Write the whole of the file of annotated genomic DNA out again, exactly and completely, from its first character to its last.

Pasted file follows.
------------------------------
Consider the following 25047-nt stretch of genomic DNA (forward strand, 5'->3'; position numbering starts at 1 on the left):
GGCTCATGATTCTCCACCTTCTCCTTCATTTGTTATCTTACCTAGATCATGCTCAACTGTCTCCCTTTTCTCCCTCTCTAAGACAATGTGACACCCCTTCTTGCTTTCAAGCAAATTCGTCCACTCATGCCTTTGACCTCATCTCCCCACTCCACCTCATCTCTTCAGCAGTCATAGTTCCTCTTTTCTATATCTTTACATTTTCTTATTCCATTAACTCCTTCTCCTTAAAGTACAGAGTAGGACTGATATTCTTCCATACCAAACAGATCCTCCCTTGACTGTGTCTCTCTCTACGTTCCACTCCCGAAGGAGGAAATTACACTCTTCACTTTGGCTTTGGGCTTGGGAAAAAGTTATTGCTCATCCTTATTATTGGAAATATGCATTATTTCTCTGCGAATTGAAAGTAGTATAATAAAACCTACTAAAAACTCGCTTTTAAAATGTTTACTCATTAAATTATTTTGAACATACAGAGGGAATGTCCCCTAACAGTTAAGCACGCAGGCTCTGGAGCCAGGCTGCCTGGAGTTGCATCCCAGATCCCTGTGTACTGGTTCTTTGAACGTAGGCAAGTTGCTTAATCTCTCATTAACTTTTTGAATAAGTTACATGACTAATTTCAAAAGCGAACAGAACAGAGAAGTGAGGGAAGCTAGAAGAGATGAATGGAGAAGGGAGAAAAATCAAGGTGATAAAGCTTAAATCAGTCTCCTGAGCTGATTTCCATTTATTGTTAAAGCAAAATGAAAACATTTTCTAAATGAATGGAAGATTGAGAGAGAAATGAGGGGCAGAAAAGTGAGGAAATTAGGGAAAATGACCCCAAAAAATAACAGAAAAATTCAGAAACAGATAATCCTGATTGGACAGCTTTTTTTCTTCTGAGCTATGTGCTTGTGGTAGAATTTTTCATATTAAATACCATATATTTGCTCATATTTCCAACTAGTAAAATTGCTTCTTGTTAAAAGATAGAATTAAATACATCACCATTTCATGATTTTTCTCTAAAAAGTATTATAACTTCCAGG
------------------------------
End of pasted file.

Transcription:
Consider the following 25047-nt stretch of genomic DNA (forward strand, 5'->3'; position numbering starts at 1 on the left):
GGCTCATGATTCTCCACCTTCTCCTTCATTTGTTATCTTACCTAGATCATGCTCAACTGTCTCCCTTTTCTCCCTCTCTAAGACAATGTGACACCCCTTCTTGCTTTCAAGCAAATTCGTCCACTCATGCCTTTGACCTCATCTCCCCACTCCACCTCATCTCTTCAGCAGTCATAGTTCCTCTTTTCTATATCTTTACATTTTCTTATTCCATTAACTCCTTCTCCTTAAAGTACAGAGTAGGACTGATATTCTTCCATACCAAACAGATCCTCCCTTGACTGTGTCTCTCTCTACGTTCCACTCCCGAAGGAGGAAATTACACTCTTCACTTTGGCTTTGGGCTTGGGAAAAAGTTATTGCTCATCCTTATTATTGGAAATATGCATTATTTCTCTGCGAATTGAAAGTAGTATAATAAAACCTACTAAAAACTCGCTTTTAAAATGTTTACTCATTAAATTATTTTGAACATACAGAGGGAATGTCCCCTAACAGTTAAGCACGCAGGCTCTGGAGCCAGGCTGCCTGGAGTTGCATCCCAGATCCCTGTGTACTGGTTCTTTGAACGTAGGCAAGTTGCTTAATCTCTCATTAACTTTTTGAATAAGTTACATGACTAATTTCAAAAGCGAACAGAACAGAGAAGTGAGGGAAGCTAGAAGAGATGAATGGAGAAGGGAGAAAAATCAAGGTGATAAAGCTTAAATCAGTCTCCTGAGCTGATTTCCATTTATTGTTAAAGCAAAATGAAAACATTTTCTAAATGAATGGAAGATTGAGAGAGAAATGAGGGGCAGAAAAGTGAGGAAATTAGGGAAAATGACCCCAAAAAATAACAGAAAAATTCAGAAACAGATAATCCTGATTGGACAGCTTTTTTTCTTCTGAGCTATGTGCTTGTGGTAGAATTTTTCATATTAAATACCATATATTTGCTCATATTTCCAACTAGTAAAATTGCTTCTTGTTAAAAGATAGAATTAAATACATCACCATTTCATGATTTTTCTCTAAAAAGTATTATAACTTCCAGG